[Manchester—Saturday, 23 September 1876]

Saturday. A dull morning. Mr. Quincy left. Yesterday was too brilliant to be more than a memory. Hill Smith remained until 2. At 4 came Miss Phelps, at six came Mrs Livermore.

Ah! She is indeed a great woman. A strong arm to those who are weak, a new faith in time of trouble. She came to tea as fresh as if she had been calmly sunning herself all the week instead of speaking at a great meeting at Faneuil Hall the previous evening and taking cold in the process. She talked most wittily and brilliantly, beside laughing most heartily and merrily over all dear “J.’s” absurd stories and illustrations. He told her of a woman who came to speak to him after one of his lectures to thank him for what he was trying to do for the education of women. She said, I was educated at home with my brothers and taught all they were taught, learning my lessons by their side and reciting with them until the time came for them to go to college. Nobody ever told me I was not to go to college! And when the moment arrived and it dawned upon me that I was to be left behind to do nothing, to learn nothing more, I was terribly unhappy.

“I know just how she felt,” said Mrs Livermore “there was a party of six of us girls, sisters and cousins, who had studied with our brothers up to the time for going to college. We were all ready, but what was to be done. We were told that no girls had entered Harvard thus far. We said to each other, we six girls will go to Cambridge and call upon President Quincy, show him where we stand in our lessons and ask him to admit us.” I was the youngest of the party. I was noted for being rather hot and intemperate in speech in those days, and the girls made me promise before we left the house, “for as sure as you do” they said “you will spoil all”. So I promised and we went to Cambridge and found Mr. Quincy. The girls laid their proposition before him as clearly as they dared by showing him what they had done in their lessons.

“Very smart girls” “unusually capable girls” he said encouragingly but can you cook? “O yes, Sir, said one, we have kept house for some time”. “Highly important” he said and so on during the space of an hour. Mrs Livermore said she found he was toying with them and they were as far away from the subject in their minds as the moment they arrived and forgetting all her promises of silence she said—“but Mr. Quincy, what we come to ask is will you allow us to come to college when our brothers do. You say we are sufficiently prepared, is there anything to prevent our admission.” “O yes, my dear, we never allow girls at Harvard, you know, the place for girls is at home”—“yes, but Mr. Quincy, if we are prepared, we would not ask to recite but may we not attend the recitations and sit silent in the classes.” “No my dear, you may not.” Then I wish—what do you wish, he said. “I wish I were God for one instant that I might kill every woman from Eve down and let you have a masculine world all to yourselves and see how you would like that!”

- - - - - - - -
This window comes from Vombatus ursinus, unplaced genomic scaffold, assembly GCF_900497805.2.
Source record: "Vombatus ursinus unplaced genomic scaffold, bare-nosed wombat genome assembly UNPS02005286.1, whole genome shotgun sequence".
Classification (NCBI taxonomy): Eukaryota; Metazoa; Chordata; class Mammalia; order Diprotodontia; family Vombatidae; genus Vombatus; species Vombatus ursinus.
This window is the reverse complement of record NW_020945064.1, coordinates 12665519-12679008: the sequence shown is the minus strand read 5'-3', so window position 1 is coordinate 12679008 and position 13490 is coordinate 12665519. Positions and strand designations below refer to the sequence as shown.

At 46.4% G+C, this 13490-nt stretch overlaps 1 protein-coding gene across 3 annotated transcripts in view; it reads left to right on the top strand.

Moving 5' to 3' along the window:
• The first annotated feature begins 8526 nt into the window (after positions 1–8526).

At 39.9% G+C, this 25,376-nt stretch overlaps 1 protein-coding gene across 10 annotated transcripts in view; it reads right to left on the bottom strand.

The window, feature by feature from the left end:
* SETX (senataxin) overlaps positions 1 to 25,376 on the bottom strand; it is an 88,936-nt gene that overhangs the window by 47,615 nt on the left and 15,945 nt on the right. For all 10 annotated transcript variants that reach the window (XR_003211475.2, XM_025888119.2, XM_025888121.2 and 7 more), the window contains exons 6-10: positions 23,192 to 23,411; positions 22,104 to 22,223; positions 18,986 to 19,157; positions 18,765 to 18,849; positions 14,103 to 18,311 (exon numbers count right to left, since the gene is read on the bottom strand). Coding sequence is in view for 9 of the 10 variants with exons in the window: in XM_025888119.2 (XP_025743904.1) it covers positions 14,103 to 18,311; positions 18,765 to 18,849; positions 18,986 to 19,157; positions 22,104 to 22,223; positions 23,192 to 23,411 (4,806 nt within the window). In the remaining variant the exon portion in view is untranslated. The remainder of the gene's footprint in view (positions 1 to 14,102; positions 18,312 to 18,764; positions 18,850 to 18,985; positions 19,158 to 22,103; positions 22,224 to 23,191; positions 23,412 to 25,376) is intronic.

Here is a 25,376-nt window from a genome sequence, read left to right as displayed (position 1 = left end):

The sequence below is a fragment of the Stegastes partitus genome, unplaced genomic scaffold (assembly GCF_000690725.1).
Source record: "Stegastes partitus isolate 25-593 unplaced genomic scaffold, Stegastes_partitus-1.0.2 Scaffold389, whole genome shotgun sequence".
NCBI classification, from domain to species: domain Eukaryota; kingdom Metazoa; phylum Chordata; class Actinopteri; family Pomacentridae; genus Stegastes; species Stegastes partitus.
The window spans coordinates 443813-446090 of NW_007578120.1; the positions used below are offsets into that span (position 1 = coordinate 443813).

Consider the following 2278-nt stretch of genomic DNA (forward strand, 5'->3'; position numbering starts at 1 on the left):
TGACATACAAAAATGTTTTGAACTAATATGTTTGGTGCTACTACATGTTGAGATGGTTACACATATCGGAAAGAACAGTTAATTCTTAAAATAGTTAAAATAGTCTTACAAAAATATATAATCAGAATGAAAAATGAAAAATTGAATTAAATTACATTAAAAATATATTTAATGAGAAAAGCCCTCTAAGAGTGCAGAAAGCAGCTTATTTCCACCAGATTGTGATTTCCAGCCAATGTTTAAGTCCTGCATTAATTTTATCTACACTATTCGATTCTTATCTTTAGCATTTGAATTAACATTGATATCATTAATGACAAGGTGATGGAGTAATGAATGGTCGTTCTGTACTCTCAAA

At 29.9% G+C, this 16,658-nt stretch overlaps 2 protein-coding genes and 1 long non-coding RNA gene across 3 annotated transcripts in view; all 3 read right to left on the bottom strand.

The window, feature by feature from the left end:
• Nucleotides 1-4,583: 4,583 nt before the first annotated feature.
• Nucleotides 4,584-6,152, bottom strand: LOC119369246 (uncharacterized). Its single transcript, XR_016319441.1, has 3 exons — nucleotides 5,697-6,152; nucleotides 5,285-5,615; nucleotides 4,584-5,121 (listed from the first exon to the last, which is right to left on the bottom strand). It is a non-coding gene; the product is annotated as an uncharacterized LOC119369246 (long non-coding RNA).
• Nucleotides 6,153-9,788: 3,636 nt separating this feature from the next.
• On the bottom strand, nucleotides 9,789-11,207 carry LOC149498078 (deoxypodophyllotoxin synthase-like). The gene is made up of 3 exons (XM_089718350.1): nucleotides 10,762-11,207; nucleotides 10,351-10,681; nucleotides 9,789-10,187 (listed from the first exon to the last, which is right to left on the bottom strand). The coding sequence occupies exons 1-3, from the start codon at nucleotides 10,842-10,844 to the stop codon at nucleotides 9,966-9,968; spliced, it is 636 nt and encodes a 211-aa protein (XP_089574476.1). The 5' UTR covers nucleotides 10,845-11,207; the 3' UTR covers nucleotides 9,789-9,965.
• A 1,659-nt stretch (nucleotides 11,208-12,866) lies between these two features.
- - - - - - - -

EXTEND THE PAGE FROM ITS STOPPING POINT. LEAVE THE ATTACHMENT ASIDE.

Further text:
Up to this point we girls had been kept up by excitement but here we broke down. I tried the best I could not to cry but I found my eyes were getting full and the only thing for us to do was to leave as soon as we could for home. We lived in the vicinity of Copp’s Hill and I can see as distinctly as if it were yesterday the room looking out on the burial ground in which we all sat down together and cried ourselves half blind. “I wish I was dead” said one, “I wish I had never been born" said another, Martha get up from that stone seat said a third you’ll get cold—I don’t care if I do said Martha, I shall perhaps die the sooner—We were terribly indignant.”

I was deeply interested in this history. I was standing over the cradle of woman’s emancipation and seeing it rocked by the hand of sorrow and indignation.


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